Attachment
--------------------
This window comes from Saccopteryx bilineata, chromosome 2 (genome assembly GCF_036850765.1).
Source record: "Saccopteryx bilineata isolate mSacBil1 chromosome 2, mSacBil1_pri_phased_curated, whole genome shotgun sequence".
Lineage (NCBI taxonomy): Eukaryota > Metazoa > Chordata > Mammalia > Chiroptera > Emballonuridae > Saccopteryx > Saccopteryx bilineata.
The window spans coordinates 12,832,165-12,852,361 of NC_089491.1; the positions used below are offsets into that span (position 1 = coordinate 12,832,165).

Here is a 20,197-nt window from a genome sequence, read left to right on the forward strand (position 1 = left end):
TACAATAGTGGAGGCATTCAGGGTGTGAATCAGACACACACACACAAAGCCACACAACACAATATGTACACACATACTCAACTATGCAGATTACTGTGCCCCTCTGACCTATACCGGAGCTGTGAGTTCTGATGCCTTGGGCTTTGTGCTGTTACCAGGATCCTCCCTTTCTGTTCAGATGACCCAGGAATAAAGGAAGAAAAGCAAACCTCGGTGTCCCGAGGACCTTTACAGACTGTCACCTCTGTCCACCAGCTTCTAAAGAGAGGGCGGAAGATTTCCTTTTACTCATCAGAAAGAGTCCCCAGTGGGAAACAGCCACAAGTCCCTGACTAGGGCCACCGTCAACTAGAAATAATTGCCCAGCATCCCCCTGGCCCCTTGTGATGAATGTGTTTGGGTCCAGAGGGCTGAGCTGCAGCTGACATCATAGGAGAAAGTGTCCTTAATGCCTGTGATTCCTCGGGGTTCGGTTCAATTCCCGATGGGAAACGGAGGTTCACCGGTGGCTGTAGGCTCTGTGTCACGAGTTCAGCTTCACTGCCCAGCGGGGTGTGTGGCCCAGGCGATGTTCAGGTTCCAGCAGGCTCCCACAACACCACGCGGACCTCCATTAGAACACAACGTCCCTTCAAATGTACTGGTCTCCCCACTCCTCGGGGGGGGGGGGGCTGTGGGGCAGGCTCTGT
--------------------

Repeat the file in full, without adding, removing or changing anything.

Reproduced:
This window comes from Saccopteryx bilineata, chromosome 2 (genome assembly GCF_036850765.1).
Source record: "Saccopteryx bilineata isolate mSacBil1 chromosome 2, mSacBil1_pri_phased_curated, whole genome shotgun sequence".
Lineage (NCBI taxonomy): Eukaryota > Metazoa > Chordata > Mammalia > Chiroptera > Emballonuridae > Saccopteryx > Saccopteryx bilineata.
The window spans coordinates 12,832,165-12,852,361 of NC_089491.1; the positions used below are offsets into that span (position 1 = coordinate 12,832,165).

Here is a 20,197-nt window from a genome sequence, read left to right on the forward strand (position 1 = left end):
TACAATAGTGGAGGCATTCAGGGTGTGAATCAGACACACACACACAAAGCCACACAACACAATATGTACACACATACTCAACTATGCAGATTACTGTGCCCCTCTGACCTATACCGGAGCTGTGAGTTCTGATGCCTTGGGCTTTGTGCTGTTACCAGGATCCTCCCTTTCTGTTCAGATGACCCAGGAATAAAGGAAGAAAAGCAAACCTCGGTGTCCCGAGGACCTTTACAGACTGTCACCTCTGTCCACCAGCTTCTAAAGAGAGGGCGGAAGATTTCCTTTTACTCATCAGAAAGAGTCCCCAGTGGGAAACAGCCACAAGTCCCTGACTAGGGCCACCGTCAACTAGAAATAATTGCCCAGCATCCCCCTGGCCCCTTGTGATGAATGTGTTTGGGTCCAGAGGGCTGAGCTGCAGCTGACATCATAGGAGAAAGTGTCCTTAATGCCTGTGATTCCTCGGGGTTCGGTTCAATTCCCGATGGGAAACGGAGGTTCACCGGTGGCTGTAGGCTCTGTGTCACGAGTTCAGCTTCACTGCCCAGCGGGGTGTGTGGCCCAGGCGATGTTCAGGTTCCAGCAGGCTCCCACAACACCACGCGGACCTCCATTAGAACACAACGTCCCTTCAAATGTACTGGTCTCCCCACTCCTCGGGGGGGGGGGGGCTGTGGGGCAGGCTCTGT